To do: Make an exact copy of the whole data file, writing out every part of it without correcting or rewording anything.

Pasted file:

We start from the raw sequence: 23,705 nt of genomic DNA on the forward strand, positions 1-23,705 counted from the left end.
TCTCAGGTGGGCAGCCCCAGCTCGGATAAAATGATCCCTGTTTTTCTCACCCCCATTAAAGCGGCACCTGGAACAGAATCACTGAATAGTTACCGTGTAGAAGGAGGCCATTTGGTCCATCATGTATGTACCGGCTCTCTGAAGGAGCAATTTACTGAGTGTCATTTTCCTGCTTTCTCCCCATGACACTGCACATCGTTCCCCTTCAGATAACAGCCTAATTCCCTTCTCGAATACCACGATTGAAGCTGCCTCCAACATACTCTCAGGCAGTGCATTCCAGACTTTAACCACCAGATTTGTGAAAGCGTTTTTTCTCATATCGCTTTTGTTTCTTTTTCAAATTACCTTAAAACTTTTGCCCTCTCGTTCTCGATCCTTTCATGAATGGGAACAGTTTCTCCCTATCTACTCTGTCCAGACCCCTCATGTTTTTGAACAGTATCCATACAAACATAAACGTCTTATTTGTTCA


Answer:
We start from the raw sequence: 23,705 nt of genomic DNA on the forward strand, positions 1-23,705 counted from the left end.
TCTCAGGTGGGCAGCCCCAGCTCGGATAAAATGATCCCTGTTTTTCTCACCCCCATTAAAGCGGCACCTGGAACAGAATCACTGAATAGTTACCGTGTAGAAGGAGGCCATTTGGTCCATCATGTATGTACCGGCTCTCTGAAGGAGCAATTTACTGAGTGTCATTTTCCTGCTTTCTCCCCATGACACTGCACATCGTTCCCCTTCAGATAACAGCCTAATTCCCTTCTCGAATACCACGATTGAAGCTGCCTCCAACATACTCTCAGGCAGTGCATTCCAGACTTTAACCACCAGATTTGTGAAAGCGTTTTTTCTCATATCGCTTTTGTTTCTTTTTCAAATTACCTTAAAACTTTTGCCCTCTCGTTCTCGATCCTTTCATGAATGGGAACAGTTTCTCCCTATCTACTCTGTCCAGACCCCTCATGTTTTTGAACAGTATCCATACAAACATAAACGTCTTATTTGTTCA